Users can find parts on foreign language sites without needing to type in text queries, though text can be used to refine searches.
Imagine using a crude drawing or doodle to search for something online rather than text.
Imaginestics LLC has developed a search engine called 3D-Seek.com that lets engineers search on drawings and images rather than text. The search engine launched this week at DEMOfall 2006 in San Diego, Calif.
The 3D search engine took seven years to develop. The technology extracts a descriptor in the sketch to find like objects. Users can add text to help define searches.
"Shape is the universal language," said Nainesh Rathod, Imaginestics president and CEO. There's no language barrier. If I want to find a part in China, I don't have to write the word in Chinese. I just draw it."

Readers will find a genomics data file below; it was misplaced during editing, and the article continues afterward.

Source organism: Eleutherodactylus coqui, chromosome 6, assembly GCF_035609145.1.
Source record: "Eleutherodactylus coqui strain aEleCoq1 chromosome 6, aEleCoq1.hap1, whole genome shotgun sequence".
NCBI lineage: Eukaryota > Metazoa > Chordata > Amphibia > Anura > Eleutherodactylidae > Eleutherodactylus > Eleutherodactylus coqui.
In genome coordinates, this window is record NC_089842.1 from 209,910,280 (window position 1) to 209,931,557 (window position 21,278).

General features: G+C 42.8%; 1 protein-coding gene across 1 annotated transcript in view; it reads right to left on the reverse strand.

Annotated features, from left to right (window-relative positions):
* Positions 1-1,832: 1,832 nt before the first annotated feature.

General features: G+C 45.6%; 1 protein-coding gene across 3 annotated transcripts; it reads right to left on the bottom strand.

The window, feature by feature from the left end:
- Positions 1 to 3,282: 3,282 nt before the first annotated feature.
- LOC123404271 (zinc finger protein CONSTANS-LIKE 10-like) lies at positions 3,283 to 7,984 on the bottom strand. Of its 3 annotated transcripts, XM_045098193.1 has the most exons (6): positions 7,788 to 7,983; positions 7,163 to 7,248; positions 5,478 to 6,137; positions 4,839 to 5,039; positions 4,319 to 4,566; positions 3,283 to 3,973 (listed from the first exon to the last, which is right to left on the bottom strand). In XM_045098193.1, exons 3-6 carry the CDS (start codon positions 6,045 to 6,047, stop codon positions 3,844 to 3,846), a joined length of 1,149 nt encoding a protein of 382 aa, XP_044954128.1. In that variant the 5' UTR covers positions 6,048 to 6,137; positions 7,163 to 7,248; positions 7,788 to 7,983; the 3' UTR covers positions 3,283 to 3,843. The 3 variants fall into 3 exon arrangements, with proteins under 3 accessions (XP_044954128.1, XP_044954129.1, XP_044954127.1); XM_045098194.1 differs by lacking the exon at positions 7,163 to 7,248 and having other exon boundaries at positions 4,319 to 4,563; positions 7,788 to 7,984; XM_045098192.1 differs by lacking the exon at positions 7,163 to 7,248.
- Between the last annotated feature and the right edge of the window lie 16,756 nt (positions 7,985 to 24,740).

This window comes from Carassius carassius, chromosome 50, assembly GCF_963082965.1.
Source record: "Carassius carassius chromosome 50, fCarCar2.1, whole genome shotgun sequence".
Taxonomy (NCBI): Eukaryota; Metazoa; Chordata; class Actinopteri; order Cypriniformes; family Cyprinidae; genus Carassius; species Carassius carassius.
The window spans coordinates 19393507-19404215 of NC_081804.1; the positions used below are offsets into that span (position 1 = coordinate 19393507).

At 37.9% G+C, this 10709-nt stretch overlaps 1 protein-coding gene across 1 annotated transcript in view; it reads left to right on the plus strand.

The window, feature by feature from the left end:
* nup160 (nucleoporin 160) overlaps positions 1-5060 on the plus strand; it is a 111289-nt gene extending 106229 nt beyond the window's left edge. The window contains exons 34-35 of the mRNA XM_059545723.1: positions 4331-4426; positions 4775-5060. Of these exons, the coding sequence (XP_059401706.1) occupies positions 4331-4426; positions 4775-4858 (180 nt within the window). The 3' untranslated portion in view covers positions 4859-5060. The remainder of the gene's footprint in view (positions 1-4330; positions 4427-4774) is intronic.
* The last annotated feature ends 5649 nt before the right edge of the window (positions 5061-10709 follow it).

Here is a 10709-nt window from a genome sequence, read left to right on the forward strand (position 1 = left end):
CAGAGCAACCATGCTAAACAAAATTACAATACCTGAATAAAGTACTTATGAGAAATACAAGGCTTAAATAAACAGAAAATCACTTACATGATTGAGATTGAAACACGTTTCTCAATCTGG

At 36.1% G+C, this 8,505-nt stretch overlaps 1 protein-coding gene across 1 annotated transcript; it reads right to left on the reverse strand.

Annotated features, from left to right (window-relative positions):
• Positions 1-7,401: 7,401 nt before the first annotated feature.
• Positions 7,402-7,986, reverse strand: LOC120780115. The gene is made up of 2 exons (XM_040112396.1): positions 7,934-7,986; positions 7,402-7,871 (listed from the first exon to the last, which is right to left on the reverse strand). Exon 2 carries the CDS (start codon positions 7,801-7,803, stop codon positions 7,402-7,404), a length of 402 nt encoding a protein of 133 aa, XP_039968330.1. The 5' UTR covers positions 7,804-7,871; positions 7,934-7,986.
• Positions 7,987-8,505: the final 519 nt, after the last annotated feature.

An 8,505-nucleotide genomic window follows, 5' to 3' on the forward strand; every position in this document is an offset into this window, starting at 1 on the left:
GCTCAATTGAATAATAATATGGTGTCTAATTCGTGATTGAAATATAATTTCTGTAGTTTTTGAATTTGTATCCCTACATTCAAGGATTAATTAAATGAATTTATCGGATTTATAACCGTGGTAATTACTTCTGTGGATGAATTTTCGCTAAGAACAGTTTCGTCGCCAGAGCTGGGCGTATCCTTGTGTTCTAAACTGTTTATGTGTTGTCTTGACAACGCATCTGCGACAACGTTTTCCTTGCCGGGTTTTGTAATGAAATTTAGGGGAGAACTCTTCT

The application searches on more than 30,000 parts, processing 100 times more information than text engines to find similar objects as the drawing. Pictures of parts are retuned in the search query, rather than text.
Clicking on the picture representing the part redirects the user to the supplier's Web site. "The real world is all 3D, but we still use text to search for things online," said Karthik Ramani, Imaginestics chief scientist and Purdue University professor.
so lets feed it word function, and Flash Link Event, and a word flash player one more time, more words can be added to this box
Flash player 7 or higher needs to be installed on your computer.
If you wish to get the latest version of Flash player, please download it here.
Building A Mobile Business MindsetAmong 688 respondents, 46% have deployed mobile apps, with an additional 24% planning to in the next year. Soon all apps will look like mobile apps – and it's past time for those with no plans to get cracking.
Join us for a roundup of the top stories on InformationWeek.com for the week of December 14, 2014. Be here for the show and for the incredible Friday Afternoon Conversation that runs beside the program.